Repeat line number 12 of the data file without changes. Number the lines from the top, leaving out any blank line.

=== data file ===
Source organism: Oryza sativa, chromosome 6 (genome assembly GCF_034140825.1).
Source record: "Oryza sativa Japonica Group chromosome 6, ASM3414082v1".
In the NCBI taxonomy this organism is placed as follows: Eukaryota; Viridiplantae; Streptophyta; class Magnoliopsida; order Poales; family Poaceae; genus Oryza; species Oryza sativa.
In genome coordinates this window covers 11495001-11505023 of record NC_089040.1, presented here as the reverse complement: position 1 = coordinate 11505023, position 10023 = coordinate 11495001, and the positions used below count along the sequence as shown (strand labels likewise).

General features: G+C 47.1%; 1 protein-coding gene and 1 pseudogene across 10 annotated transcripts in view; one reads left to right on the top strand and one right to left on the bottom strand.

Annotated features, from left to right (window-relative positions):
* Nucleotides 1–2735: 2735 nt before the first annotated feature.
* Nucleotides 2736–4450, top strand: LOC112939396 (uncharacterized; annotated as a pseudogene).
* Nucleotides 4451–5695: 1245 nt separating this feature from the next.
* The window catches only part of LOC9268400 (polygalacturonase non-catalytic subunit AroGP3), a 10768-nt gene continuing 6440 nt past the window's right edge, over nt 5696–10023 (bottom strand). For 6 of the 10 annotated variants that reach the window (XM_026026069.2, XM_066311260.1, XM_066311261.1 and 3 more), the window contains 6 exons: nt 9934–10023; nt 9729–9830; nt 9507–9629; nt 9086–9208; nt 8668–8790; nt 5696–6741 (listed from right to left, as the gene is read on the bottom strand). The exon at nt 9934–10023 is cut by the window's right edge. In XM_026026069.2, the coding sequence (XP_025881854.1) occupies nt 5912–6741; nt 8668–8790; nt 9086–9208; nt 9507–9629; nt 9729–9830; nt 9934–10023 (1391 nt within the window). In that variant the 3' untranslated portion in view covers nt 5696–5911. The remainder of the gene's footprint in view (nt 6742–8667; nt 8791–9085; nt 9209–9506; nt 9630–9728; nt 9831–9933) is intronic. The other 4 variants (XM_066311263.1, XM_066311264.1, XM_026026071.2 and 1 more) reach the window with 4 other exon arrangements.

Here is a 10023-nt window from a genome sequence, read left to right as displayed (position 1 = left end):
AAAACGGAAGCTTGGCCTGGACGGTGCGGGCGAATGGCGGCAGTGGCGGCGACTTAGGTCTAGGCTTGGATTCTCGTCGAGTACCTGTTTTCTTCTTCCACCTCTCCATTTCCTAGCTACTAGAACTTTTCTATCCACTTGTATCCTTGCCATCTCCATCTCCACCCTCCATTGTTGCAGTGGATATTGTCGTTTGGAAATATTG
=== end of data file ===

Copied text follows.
AAAACGGAAGCTTGGCCTGGACGGTGCGGGCGAATGGCGGCAGTGGCGGCGACTTAGGTCTAGGCTTGGATTCTCGTCGAGTACCTGTTTTCTTCTTCCACCTCTCCATTTCCTAGCTACTAGAACTTTTCTATCCACTTGTATCCTTGCCATCTCCATCTCCACCCTCCATTGTTGCAGTGGATATTGTCGTTTGGAAATATTG